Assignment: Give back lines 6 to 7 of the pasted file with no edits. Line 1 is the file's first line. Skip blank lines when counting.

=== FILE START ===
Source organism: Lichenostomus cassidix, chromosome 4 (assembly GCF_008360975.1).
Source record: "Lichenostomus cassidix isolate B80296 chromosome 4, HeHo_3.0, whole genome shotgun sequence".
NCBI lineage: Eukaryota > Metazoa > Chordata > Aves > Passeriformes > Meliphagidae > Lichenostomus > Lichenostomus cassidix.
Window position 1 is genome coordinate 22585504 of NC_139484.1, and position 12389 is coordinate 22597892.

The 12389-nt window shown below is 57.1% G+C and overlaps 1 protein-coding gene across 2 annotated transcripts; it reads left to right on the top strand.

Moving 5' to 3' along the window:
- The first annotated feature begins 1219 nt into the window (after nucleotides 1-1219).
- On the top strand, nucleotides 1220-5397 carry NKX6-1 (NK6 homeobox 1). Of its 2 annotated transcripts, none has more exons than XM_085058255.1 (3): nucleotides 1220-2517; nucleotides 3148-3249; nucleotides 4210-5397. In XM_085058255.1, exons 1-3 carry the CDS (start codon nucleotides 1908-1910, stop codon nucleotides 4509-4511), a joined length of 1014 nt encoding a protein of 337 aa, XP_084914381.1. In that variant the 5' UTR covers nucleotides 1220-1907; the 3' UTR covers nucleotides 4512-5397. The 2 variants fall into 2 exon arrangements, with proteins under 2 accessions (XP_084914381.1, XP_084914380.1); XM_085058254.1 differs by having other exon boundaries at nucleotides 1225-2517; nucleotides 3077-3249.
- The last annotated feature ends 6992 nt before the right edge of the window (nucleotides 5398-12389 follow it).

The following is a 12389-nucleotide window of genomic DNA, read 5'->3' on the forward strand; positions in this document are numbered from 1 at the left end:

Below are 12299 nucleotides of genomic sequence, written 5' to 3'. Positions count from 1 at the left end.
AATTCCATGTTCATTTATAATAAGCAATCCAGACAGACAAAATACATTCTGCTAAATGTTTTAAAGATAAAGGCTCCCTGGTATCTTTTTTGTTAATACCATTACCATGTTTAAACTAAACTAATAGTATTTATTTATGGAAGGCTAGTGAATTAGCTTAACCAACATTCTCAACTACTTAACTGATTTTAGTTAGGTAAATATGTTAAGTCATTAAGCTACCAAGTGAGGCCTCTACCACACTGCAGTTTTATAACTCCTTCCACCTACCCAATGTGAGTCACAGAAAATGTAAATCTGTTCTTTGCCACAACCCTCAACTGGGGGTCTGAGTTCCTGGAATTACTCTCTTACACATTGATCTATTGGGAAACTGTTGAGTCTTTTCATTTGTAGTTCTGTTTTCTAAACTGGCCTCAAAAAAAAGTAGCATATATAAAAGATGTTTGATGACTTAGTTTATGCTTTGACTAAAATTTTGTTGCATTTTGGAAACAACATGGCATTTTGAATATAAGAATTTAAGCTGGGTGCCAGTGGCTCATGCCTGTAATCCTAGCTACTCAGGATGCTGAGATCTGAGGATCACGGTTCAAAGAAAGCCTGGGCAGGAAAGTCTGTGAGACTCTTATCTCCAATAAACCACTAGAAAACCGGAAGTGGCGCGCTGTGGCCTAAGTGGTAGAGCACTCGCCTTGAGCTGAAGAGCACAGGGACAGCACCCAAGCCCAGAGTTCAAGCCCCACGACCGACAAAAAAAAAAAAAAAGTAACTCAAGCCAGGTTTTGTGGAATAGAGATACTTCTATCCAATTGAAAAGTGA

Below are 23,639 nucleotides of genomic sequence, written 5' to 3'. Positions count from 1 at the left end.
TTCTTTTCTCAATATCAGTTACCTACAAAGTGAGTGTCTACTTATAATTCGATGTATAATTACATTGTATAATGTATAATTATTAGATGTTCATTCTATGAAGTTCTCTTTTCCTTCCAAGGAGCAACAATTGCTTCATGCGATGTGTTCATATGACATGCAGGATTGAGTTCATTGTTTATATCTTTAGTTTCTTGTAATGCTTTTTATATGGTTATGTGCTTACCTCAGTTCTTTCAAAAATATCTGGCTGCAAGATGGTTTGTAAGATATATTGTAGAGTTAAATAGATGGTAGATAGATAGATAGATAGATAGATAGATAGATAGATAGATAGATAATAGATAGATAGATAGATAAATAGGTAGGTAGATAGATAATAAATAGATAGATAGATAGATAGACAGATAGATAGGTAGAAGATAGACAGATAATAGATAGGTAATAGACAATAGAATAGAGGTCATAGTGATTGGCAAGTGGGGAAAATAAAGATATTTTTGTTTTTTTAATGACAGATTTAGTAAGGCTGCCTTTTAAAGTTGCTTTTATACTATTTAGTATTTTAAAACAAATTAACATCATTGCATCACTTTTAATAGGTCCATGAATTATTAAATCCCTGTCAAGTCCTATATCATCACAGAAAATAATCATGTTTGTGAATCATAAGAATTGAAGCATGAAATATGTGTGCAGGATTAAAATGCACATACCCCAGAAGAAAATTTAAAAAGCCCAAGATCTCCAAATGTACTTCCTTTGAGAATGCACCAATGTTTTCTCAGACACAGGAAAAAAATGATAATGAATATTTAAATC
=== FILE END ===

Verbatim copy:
Moving 5' to 3' along the window:
- The first annotated feature begins 1219 nt into the window (after nucleotides 1-1219).